Kim Kardashian has high praise for Irish filmmaker Terry George’s new movie 'The Promise,' a historical drama set during the World War I genocide of Armenians by Turkish troops.
“So proud of the movie #ThePromise Everyone please go see it and finally hear the story of the Armenian people,” tweeted Kim,
George, the Oscar-winning writer-director, told the Irish Times: “The Kardashians’ father, Robert, was an important figure within the Armenian community in California. So they are very into their heritage. Cher as well. So we had all these people at the premiere. Which is useful for getting the word out.”
So proud of the movie #ThePromise Everyone please go see it and finally hear the story of the Armenian people 🇦🇲— Kim Kardashian West (@KimKardashian) April 13, 2017
The film, which stars Christian Bale, Oscar Isaac and Charlotte Le Bon, is a romantic drama but also recounts the systematic killing of 1.5 million Armenians between 1915 and 1917 by the Ottoman government, acknowledged as the first modern genocide.
Terry George directed the Oscar-nominated "Hotel Rwanda" also about a genocide. George, who is from Belfast and who was formerly an arts editor for our sister publication Irish Voice, understood immediately the political forces that created the genocide and its cover-up.
“I think that goes back to the end of the first World War,” said George. “Initially, the British occupied Istanbul – or Constantinople. They rounded up some of the genocide perpetrators and began putting them on trial. A few were executed. Then, as the British and the French began dividing up what was left of the Ottoman Empire, they needed the co-operation of people like Atatürk,” he said, referring to the founder of modern Turkey. “So the genocide perpetrators were turned over to the Turkish government, and the whole thing was brushed under the carpet.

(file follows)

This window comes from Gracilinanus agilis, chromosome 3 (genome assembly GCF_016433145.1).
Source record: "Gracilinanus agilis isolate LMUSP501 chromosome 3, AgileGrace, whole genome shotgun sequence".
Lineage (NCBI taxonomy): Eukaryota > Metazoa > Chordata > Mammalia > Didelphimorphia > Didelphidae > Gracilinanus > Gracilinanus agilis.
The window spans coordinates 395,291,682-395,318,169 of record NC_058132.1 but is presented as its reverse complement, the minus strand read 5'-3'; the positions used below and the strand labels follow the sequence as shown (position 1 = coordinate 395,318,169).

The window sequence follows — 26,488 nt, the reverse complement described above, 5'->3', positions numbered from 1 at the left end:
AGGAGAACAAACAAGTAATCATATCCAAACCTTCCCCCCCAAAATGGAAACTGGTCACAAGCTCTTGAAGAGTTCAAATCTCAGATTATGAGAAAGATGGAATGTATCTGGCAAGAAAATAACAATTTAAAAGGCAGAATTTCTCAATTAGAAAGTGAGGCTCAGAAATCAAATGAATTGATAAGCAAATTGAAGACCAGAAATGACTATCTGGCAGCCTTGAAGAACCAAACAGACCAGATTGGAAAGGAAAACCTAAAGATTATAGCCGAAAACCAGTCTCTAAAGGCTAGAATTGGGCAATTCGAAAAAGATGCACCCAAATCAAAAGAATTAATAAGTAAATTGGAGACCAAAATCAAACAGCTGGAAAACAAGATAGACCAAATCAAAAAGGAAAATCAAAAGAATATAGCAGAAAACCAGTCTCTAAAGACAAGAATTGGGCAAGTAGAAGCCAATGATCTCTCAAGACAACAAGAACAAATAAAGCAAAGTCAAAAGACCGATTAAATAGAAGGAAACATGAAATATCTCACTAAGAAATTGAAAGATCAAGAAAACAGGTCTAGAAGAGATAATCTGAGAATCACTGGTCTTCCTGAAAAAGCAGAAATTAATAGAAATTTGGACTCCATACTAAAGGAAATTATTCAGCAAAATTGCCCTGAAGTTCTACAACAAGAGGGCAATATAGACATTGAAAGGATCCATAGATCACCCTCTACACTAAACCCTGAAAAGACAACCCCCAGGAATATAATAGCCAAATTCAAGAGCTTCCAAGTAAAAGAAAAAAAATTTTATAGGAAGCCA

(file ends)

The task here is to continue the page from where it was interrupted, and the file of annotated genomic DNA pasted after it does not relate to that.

“Subsequent Turkish governments have suggested that there was no systematic slaughter at all. Their story is that there was an uprising of Armenians in the north; that they had to move them out of that area; that there was a war on and people died. That revisionist version became the official version in Turkey and then the rest of the world,” said George, who first became familiar with the history through Samantha Power’s Pulitzer-winning book "A Problem from Hell: America and the Age of Genocide."
“What’s strange is that, at the time, this was one of the most heavily publicized stories on the eastern front,” he said, “to the extent that when Adolf Hitler was encouraging his generals in Poland to show no mercy, he said: ‘Who, after all, speaks today of the annihilation of the Armenians?’ That speaks to the revisionist movement by the Turkish government and their successors. This was an active campaign. And it was very successful.”
The film was largely financed by the late Kirk Kerkorian, an American-Armenian billionaire, but George said there was no additional interference from his benefactor, who had long hoped for an Armenian version of 'Shindler’s List,' the Irish Times reports.